Montagne d’Ambre …

… is about 30 km south of Diego Suarez. Established in 1958 it it covers 185km². The mountain rises from a dry region producing an isolated stretch of montane rainforest covering an area of more than 18,000 hectares  at an altitude between 800 and 1,500 metres. Not surprisingly, it holds a fantastic biodiversity, the scenery is pretty good, too. But take your raincoat.

It is about 45 minutes by 4WD from Diego Suarez and could be done as a day trip, but beware, if you do it that way you will wish you had spent longer.

Here are a few of the stars of the show …


If you could just imagine me crouching for hour after hour, in the cold damp undergrowth with raindrops intermittently going down my neck, leaches going end over end, out of focus, up my nose in an effort to fasten on my eyeball to get this stunning photograph … so could I. The reality is this bird is an absolute tart, it lives at the picnic ground and starts posing the moment it sees a camera. For the splitters this is the Amber Mountain Rock Thrush Pseudocossyphus erythronotus, a thoroughly unique species in a small obscure genus restricted to one little mountain in Madagascar. To the lumpers this is the Forest Rock Thrush Monticola sharpei, found in forest throughout Madagascar, the local representative of a genus that is widespread through Europe, Africa and Asia.

Chameleons come in various sizes…



Amber Mountain is home to 8 species of lemur, but for a change here is the ring-tailed mongoose (Galidia elegans) and very elegans it is …


Nahampoana …

After a few days at Berenty our long-suffering bus took us back to Fort Dauphin. Along the way we were able to see the Triangular Palms endemic to this region and we also spent a little time in another section of spiny forest.

After a night in Fort Dauphin we visited Nahampoana about 10km north. This is essentially a botanical garden in which native wildlife have found a refuge amongst exotic trees.


It’s a splendid scene and I’ve done my best to disguise the fact that the Verraux’s Sifakas are sitting in eucalypts. The gardens are well maintained and cover about 50 hectares (approximately 125 acres).


The animals are fairly approachable, above we have a male Collared Brown Lemur and on sentry duty below is a Ring-tailed Lemur.


We found a few chameleons, their eyes are capable of the independent movement … you get the most pleasing photos when they take the trouble to look back at you.


The bird list wasn’t huge but included Lesser Vasa Parrot and our first sighting of Madagascar Blue Pigeon. The gardens hold some Radiated Tortoises and some captive Nile Crocodiles.

Madagascar …

I’m leaving today.

I have been to a lot of out of the way places and the most frequent response from friends and co-workers has been “why?” … but that’s not the case with Madagascar. It seems that everyone has their own inner Madagascar, it may not be the first place on their bucket list, but when you mention it, eyes light up. Is it the movies, is it the Lemurs at the zoo or is it some TV documentary?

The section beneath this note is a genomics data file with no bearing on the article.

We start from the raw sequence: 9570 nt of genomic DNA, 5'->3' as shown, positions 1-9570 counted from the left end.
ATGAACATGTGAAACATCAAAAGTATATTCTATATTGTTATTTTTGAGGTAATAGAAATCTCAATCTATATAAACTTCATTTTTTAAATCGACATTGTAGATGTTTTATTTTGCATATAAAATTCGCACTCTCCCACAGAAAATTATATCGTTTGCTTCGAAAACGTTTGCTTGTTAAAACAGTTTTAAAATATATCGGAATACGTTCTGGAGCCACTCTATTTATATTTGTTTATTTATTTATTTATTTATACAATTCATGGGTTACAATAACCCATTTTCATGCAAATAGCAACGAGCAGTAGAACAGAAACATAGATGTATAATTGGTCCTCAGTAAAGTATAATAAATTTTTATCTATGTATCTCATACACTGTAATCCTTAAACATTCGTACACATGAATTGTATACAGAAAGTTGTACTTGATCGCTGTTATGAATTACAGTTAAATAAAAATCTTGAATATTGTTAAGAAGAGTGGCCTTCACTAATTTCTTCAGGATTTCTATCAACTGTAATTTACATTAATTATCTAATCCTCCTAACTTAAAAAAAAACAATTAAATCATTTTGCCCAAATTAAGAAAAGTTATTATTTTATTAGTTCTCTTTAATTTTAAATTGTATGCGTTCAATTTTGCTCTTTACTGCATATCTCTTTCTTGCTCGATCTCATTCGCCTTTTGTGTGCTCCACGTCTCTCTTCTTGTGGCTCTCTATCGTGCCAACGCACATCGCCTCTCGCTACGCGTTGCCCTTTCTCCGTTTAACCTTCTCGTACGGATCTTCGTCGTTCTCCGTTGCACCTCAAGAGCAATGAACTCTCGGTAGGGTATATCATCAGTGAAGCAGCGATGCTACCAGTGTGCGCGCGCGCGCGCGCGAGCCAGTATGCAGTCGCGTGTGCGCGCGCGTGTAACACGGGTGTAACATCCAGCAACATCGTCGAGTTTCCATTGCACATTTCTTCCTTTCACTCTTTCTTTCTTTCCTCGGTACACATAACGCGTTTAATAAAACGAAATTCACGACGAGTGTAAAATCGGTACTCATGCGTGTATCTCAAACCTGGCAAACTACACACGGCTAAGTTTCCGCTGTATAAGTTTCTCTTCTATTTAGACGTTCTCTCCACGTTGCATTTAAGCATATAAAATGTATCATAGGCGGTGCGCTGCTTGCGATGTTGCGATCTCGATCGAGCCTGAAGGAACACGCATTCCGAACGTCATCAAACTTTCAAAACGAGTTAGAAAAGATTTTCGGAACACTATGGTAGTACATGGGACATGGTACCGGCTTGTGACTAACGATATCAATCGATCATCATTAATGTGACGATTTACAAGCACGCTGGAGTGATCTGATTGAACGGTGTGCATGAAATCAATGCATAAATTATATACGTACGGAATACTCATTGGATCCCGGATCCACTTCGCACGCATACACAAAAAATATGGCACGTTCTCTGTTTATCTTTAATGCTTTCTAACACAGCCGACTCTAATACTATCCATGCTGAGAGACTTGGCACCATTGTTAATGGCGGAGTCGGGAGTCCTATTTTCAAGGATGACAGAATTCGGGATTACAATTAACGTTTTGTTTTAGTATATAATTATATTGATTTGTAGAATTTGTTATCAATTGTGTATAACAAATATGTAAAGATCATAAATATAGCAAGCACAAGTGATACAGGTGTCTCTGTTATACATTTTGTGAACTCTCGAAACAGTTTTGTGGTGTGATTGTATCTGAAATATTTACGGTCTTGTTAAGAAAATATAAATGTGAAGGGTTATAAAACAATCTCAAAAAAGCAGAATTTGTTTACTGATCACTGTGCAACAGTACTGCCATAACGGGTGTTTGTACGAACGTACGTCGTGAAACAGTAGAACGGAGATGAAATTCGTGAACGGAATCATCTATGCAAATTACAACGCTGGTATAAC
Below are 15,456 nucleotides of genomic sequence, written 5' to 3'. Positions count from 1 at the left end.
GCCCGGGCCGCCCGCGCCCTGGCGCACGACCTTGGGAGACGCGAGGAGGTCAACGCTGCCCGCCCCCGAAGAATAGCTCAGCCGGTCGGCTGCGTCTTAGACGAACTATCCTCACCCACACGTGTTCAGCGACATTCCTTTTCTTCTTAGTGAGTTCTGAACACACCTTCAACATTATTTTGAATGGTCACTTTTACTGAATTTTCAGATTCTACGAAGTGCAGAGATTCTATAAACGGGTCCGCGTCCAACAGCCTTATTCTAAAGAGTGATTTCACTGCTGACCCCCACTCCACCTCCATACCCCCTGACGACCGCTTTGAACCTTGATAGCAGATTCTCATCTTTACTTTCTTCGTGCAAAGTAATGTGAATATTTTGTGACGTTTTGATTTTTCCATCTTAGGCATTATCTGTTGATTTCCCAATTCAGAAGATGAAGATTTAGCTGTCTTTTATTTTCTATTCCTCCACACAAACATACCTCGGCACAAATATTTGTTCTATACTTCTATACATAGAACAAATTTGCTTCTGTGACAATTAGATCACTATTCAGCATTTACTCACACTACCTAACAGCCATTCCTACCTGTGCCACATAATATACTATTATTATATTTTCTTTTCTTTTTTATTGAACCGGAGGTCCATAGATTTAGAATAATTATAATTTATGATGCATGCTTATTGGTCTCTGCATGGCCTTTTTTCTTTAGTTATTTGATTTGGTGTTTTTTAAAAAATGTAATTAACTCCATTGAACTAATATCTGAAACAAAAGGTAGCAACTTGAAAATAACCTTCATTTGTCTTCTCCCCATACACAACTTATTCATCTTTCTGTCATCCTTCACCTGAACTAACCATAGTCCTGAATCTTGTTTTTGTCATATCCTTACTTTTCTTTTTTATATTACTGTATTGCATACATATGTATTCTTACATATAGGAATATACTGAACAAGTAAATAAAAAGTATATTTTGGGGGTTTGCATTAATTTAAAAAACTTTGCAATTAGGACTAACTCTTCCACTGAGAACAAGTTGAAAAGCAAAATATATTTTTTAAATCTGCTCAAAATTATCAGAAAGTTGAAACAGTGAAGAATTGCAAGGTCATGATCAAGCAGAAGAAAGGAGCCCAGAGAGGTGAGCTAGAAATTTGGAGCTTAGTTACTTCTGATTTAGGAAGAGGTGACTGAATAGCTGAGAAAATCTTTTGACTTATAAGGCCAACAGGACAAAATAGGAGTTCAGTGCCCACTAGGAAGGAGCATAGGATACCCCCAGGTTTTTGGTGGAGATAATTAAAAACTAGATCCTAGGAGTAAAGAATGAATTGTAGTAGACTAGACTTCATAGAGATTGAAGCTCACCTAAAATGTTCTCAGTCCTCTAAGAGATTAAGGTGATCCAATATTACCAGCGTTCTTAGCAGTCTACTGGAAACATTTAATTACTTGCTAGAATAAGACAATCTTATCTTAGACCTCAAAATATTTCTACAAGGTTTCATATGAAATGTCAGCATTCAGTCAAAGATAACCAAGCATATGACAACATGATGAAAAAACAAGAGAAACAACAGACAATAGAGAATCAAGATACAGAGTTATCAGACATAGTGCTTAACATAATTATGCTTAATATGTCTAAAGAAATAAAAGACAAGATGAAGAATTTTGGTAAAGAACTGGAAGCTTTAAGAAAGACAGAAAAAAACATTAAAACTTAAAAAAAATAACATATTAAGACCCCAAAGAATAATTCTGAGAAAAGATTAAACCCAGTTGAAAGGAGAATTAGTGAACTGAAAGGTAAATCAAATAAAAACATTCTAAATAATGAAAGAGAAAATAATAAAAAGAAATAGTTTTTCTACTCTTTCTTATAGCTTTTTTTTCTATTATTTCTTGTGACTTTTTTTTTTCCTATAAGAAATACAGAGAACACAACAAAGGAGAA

If you allow Australia the privilege of being an island as well as a continent then Madagascar is the fifth largest of the world’s islands. It’s about 1500 km top to bottom and about 570 km wide at its widest point. It’s about 420 km west of its nearest neighbour, Mozambique. The central highlands range from about 750 to 1500 metres. The east coast gets the rain, the west and south coastal regions are dry.

Madagascar was part of Gondwana and although it is now close to Africa it parted from the Africa-South America landmass around 135 million years ago. It kept company with India until about 88 million years ago. Its prolonged isolation has given it a very special evolutionary history. If friends and co-workers had said “why?’ instead of “ooh” this would have been my answer – to see the wildlife.

The population is a little over 22 million and on average they survive on about $450 a year.

Human settlement first came from the east some time between 350 BC and 550 AD, making Madagascar one of the last substantial land masses to receive the benefit of people. The founding population is estimated to have been around 60 to 200 individuals based on genetics. They likely arrived by outrigger canoe from Borneo. Subsequent settlement was mainly from subsaharan Africa.

Approximately 90 percent of all plant and animal species found in Madagascar are endemic, including the lemurs (a type of prosimian primate), the carnivorous fossa and many birds. According to Avibase there are 300 species of bird and 108 are endemic. The chameleons are another highlight, the island is home to two-thirds of all the world’s chameleon species and is possibly where they first evolved.

Some of the animal colonists have had better luck than others, the Malagasy Hippos are gone unless I happen to stumble across the kilopilopitsofy, although the Nile Crocodile is worth looking out for (diligently). The Elephant Bird survived until the 17th or 18th century. They stood about 3 metres tall, weighed about 400 kg and laid eggs which could be greater than a metre in diameter.

Now where did I put my passport and the tickets?

I will not be posting until my return so please, call back in about three weeks.